Urban street children are seen as a problem which further compounds the nature of an urban crisis. Tanzanian politicians, policy-makers and urban planners seem to be helpless in their efforts to either solve the problem or to assist street children and have failed to prescribe plausible concrete solutions.  In fact, the official government attitude towards street children has been very negative. Street children are considered to be hooligans, vagabonds and prone to commit crimes.  As a result of this, they have been target of harassment by law enforcement organisations; there are many cases of street children being beaten by police, detained and sometimes repatriated to their rural homes.  Nevertheless, these draconian measures have not provided long-term solutions to this social problem.  The number of urban street children has continued to escalate every year. – sccp

Aids 'ravaging street children'

Cosmas Makalla, The Citizen (Dar es Salaam), 31 August 2008

[partially accessed 28 July 2011 - access restricted]

Available figures indicate that currently there are 411 street children in the two region's cities compared to 301 the previous year.  A study conducted in 2006 shows that the number is increasing at the rate of 26 per cent per year.  Most of the street children in Arusha are boys while in Moshi the majority are girls. More than 90 per cent are aged over 15 years in Arusha while in Moshi the same age group accounts for 50 per cent of the street kids.  The Centre says most children end up in the street due to poverty, alcoholism, divorces and related family disputes. Others prefer the streets to being forced to work on farms by their parents to supplement family incomes.  Once on the streets, the majority of them engage in risky behaviour that exposes them to HIV/Aids.

Mkombozi spearheads child protection

Daily News

[Last access date unavailable]

Street children in Arusha and Moshi municipalities can now access free medical treatment and health care, thanks to an initiative of an organisation working on their behalf.  According to Anna Thor of Mkombozi center for street children, street children in the two municipalities are issued with a special “sick sheet” which they need only to present to a hospital or clinic in order to receive treatment. The health centre will then be reimbursed by the organisation.  Ms Thor says that her organisation tries to capture local potential through learning and reflection and acts as a catalyst for children's holistic development

She says in a recent report released recently that the number has gone up by 67 per cent in five years since the last census in 2003. Verbal, physical and sexual abuses are often mentioned as the reasons for children to leave for the streets. Once there they face more violence and abuse in a constant struggle to access food, safety and opportunities to disengage with street life. There is no practical state support for these children.  Through its outreach programme, Mkombozi supports children outreach programmes in Arusha and it is looking forward to provide mobile unit that will enable more children to be reached and a more comprehensive array of services to be offered on the street.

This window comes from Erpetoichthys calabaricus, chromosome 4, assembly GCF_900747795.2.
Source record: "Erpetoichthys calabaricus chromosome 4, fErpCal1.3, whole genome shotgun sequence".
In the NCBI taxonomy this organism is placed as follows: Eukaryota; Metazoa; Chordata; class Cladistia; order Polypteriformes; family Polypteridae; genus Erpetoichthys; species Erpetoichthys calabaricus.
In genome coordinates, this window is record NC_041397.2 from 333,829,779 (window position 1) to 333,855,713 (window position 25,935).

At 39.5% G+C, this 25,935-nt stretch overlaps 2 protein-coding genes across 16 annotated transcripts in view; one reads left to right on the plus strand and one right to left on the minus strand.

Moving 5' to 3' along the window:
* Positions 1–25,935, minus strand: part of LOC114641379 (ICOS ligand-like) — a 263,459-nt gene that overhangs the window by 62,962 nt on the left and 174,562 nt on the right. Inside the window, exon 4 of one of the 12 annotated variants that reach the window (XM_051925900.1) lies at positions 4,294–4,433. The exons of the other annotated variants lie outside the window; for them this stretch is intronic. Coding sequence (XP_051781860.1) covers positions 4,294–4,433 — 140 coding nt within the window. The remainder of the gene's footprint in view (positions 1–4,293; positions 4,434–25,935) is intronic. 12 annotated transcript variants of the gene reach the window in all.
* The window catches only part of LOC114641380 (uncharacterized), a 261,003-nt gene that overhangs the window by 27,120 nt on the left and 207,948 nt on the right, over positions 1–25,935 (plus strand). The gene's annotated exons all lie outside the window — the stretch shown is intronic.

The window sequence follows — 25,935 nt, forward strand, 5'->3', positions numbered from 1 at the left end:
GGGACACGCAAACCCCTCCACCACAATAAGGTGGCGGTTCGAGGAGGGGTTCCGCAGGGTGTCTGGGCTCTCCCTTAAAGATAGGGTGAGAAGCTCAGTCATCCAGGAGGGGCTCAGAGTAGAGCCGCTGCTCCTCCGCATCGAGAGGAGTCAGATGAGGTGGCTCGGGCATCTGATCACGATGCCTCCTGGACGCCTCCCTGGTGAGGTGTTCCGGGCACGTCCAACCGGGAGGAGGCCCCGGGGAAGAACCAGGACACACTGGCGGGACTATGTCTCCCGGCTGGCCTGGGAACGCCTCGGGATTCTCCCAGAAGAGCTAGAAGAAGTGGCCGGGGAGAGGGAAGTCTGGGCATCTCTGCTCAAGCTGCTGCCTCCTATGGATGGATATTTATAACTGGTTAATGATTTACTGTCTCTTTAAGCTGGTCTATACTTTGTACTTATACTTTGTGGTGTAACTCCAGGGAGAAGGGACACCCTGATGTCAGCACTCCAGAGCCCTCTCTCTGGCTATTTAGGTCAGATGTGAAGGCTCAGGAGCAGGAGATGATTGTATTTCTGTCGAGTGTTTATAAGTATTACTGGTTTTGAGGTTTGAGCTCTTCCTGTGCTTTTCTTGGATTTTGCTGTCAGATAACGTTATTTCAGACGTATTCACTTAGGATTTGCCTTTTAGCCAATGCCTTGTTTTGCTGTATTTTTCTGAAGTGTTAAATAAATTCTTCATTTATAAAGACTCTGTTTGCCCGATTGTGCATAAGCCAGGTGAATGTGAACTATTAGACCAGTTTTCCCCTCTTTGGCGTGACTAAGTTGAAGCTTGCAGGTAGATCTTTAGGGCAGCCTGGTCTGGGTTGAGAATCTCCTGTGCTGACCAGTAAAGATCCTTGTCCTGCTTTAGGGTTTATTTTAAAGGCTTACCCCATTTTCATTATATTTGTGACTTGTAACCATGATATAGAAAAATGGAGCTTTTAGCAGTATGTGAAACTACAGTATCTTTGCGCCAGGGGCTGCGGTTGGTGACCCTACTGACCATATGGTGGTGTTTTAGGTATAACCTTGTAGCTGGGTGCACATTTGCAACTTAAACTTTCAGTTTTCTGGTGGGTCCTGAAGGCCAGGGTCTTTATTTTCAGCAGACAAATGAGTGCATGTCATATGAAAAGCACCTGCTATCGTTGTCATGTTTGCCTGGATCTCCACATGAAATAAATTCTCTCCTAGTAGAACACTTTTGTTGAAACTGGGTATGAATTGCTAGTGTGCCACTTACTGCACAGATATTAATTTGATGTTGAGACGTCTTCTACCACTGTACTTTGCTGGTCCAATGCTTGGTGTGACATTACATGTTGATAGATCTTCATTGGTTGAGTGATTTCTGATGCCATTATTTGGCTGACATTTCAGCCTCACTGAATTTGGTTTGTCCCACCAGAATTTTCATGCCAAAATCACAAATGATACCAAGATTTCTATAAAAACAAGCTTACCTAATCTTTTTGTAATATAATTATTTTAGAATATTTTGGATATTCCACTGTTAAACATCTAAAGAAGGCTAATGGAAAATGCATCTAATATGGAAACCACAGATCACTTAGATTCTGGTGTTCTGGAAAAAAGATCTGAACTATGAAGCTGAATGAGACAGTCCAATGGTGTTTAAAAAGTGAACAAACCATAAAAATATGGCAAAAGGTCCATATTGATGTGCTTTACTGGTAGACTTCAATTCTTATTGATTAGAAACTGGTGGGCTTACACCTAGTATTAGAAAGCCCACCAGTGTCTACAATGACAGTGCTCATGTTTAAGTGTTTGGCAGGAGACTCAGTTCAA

MIND THAT CHILD : Spare a thought for young scavengers

Daily News, Jul 04, 2008

[accessed 28 July 2011]

Some of the children were in the company of a parent or, in few cases, both parents. I was amazed. Indeed, I found it a sorry spectacle. Families living in grinding poverty think they have no dignity to defend. So, to them, scavenging is a small, acceptable matter.  In most cases it is the same street children that we see eating from garbage cans that visit dumpsites. Young beggars and other socially disadvantaged children also scavenge. The habit is so compelling that the dumps are sometimes swarming with scavengers.  The most notorious scavengers are found in the city of Dar es Salaam where dumpsites are almost always overflowing with refuse shunted in from various sources including the port, hospitals, factories, garages and homes.  Scavenging children make their living by picking up and selling used paper, plastic, bottles, metal pieces, tins, rags, clothes and other objects from street garbage or dumpsites. Adult scavengers do exactly the same thing.

Growing army destitutes alarming, House told

Daily News, July 03, 2008

This article has been archived by World Street Children News and may possibly still be accessible [here]

[accessed 28 July 2011]

Over half of the parents residing along Mahita Street in Morogoro Municipality engage their children in street begging to earn a living. The Deputy Minister for Community Development, Gender and Children, Dr Lucy Nkya, revealed in the National Assembly yesterday that the facts were revealed in a survey conducted in the area recently.  "Some 60 per cent of the parents interviewed admitted that they send their children to streets to beg and bring back to them what they got,"

Gordon's work to live on in trust